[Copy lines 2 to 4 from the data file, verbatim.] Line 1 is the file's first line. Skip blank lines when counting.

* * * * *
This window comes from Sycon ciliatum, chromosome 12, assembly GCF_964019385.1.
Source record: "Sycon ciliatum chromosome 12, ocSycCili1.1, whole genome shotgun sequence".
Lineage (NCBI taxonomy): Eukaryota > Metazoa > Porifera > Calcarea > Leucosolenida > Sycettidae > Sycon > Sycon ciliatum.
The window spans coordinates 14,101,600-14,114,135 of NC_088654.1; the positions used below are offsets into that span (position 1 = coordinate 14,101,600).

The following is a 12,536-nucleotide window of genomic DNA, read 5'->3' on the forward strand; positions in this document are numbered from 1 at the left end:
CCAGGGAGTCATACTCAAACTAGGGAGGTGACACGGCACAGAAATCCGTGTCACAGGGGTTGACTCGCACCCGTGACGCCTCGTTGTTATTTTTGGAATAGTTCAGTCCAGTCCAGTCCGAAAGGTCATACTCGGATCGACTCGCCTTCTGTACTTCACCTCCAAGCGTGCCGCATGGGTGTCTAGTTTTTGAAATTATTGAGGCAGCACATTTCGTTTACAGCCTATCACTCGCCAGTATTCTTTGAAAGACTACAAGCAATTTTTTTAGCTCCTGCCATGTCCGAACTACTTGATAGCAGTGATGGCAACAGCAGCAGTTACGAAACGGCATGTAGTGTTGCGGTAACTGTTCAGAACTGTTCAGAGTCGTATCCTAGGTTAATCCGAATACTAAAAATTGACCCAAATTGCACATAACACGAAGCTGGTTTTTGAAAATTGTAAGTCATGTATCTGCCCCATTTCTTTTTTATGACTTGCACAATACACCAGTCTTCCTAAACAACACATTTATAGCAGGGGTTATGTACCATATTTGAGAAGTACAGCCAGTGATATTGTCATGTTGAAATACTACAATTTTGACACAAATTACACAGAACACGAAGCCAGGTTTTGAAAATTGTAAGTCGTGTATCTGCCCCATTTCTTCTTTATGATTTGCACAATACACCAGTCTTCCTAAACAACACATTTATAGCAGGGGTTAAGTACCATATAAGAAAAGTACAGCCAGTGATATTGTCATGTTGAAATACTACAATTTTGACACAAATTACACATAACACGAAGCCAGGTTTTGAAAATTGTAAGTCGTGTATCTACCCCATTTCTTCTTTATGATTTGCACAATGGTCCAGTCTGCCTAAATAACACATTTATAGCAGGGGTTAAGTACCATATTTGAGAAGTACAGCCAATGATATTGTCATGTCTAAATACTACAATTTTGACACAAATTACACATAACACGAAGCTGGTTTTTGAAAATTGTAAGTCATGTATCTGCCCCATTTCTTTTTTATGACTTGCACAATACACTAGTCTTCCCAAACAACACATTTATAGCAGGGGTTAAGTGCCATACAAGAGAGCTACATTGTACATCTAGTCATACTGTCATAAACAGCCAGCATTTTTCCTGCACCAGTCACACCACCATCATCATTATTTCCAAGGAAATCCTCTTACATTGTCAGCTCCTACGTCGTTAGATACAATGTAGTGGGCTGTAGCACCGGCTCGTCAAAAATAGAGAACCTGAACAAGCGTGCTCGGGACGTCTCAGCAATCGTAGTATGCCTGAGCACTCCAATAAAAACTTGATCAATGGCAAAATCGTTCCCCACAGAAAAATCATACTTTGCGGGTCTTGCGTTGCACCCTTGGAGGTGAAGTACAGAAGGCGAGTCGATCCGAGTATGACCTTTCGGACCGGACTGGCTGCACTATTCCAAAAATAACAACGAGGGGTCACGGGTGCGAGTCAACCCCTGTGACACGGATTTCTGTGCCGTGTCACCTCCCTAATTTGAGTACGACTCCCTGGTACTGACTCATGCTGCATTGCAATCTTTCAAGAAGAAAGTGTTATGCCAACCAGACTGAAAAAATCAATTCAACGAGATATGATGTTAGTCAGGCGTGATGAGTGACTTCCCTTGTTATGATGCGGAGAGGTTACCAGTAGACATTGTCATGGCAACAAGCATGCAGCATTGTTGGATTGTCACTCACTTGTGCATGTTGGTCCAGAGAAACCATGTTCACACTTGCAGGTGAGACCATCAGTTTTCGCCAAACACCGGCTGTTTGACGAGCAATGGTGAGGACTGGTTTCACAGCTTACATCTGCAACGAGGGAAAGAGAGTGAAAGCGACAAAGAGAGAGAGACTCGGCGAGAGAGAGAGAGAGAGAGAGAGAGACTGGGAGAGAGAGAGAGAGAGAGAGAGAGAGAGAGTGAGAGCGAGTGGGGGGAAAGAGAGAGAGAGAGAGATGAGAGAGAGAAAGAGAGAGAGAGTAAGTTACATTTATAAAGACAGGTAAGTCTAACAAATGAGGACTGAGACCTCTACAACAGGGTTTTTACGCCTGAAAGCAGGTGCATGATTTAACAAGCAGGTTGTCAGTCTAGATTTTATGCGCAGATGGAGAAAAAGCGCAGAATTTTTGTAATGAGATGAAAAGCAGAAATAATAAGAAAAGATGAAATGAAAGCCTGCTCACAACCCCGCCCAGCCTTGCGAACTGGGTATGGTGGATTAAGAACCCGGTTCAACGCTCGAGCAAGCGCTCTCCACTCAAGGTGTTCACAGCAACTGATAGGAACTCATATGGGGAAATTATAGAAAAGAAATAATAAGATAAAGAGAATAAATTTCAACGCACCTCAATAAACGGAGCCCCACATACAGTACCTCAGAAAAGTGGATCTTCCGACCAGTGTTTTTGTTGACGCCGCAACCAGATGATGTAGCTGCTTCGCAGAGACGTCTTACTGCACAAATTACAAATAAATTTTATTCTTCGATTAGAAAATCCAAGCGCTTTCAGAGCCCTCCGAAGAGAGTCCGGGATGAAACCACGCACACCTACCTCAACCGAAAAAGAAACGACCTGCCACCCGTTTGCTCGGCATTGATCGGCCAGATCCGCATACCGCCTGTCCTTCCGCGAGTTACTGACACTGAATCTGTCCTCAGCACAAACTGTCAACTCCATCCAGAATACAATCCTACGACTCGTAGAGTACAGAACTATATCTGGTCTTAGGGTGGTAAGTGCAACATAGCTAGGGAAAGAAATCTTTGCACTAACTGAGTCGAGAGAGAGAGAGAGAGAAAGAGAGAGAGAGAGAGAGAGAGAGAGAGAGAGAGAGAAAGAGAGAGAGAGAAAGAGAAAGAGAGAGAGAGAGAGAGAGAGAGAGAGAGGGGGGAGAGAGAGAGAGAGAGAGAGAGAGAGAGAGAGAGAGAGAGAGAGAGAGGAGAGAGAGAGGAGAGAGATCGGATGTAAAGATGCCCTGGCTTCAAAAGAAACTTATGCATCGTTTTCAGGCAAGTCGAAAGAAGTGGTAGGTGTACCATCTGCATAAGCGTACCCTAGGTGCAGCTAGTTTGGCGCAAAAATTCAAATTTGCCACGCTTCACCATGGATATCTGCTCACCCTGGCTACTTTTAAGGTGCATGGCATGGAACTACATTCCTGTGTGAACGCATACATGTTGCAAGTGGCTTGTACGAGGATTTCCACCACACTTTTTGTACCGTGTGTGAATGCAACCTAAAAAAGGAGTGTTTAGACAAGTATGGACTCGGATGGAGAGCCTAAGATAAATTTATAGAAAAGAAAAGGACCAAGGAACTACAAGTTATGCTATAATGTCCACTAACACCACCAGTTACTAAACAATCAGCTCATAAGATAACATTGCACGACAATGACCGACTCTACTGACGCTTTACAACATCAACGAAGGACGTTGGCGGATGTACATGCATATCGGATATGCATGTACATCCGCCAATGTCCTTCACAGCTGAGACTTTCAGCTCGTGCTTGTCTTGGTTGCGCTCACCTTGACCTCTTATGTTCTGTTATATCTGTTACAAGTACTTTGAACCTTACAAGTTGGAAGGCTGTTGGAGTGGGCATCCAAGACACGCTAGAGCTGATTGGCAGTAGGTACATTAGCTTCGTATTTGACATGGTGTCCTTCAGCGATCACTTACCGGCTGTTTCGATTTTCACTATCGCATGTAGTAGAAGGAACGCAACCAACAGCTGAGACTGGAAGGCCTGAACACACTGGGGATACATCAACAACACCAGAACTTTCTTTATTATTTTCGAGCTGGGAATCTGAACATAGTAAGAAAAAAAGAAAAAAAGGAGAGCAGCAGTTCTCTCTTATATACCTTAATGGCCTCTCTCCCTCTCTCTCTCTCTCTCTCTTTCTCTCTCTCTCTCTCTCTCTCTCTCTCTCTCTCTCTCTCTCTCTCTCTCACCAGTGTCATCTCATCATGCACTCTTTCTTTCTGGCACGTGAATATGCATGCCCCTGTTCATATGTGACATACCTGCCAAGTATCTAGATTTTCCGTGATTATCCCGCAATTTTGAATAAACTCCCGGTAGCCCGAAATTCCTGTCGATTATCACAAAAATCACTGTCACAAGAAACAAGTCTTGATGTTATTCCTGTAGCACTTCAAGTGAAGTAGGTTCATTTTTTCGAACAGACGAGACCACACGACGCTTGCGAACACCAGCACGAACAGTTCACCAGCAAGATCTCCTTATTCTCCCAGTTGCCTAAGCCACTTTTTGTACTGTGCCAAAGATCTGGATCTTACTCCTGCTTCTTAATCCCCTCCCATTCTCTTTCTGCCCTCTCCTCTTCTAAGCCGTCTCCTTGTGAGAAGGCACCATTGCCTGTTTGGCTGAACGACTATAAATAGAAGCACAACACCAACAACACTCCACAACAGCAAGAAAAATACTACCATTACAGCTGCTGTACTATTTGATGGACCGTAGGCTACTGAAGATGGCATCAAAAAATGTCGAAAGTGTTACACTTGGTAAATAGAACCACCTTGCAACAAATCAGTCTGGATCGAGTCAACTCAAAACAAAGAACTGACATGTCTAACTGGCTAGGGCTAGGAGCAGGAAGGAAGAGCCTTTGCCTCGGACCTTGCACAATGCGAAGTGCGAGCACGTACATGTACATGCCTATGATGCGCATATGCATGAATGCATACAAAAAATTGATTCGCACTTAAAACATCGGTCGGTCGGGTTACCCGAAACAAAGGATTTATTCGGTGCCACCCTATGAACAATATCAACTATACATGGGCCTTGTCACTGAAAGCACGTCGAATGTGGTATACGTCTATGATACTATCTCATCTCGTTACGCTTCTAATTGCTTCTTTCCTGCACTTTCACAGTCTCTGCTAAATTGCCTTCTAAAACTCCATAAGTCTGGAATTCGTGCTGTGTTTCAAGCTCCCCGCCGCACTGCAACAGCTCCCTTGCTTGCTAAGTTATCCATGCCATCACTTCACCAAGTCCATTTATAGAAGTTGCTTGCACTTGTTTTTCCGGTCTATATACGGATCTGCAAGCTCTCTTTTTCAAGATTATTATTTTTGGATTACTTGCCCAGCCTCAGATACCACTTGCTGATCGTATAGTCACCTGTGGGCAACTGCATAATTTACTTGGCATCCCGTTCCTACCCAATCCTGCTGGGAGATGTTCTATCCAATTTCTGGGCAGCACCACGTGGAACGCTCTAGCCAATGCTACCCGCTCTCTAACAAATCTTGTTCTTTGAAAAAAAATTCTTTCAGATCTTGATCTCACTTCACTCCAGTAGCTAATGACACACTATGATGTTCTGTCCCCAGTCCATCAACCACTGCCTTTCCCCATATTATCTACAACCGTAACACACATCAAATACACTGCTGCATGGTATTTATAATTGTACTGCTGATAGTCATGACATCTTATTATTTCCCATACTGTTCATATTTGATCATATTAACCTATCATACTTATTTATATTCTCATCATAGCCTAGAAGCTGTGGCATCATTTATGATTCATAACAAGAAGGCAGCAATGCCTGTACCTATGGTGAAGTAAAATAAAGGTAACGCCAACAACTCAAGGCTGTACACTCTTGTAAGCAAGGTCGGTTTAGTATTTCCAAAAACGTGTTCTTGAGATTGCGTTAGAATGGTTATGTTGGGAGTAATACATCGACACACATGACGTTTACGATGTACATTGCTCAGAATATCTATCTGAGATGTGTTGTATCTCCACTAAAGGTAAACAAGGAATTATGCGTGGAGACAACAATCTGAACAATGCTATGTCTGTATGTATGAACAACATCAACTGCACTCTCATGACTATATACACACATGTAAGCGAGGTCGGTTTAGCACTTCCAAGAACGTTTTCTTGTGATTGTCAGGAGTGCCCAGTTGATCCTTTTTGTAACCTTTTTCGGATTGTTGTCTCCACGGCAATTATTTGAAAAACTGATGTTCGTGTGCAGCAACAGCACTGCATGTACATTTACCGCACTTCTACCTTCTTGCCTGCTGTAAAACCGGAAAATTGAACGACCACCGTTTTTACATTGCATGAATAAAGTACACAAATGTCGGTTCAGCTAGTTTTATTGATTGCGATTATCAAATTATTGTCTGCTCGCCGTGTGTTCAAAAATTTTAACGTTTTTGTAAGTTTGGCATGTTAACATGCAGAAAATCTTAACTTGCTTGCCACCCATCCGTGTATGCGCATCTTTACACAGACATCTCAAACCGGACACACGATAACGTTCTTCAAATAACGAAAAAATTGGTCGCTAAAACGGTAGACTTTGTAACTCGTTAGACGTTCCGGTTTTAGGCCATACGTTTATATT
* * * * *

Source record: "Sycon ciliatum chromosome 12, ocSycCili1.1, whole genome shotgun sequence".
Lineage (NCBI taxonomy): Eukaryota > Metazoa > Porifera > Calcarea > Leucosolenida > Sycettidae > Sycon > Sycon ciliatum.
The window spans coordinates 14,101,600-14,114,135 of NC_088654.1; the positions used below are offsets into that span (position 1 = coordinate 14,101,600).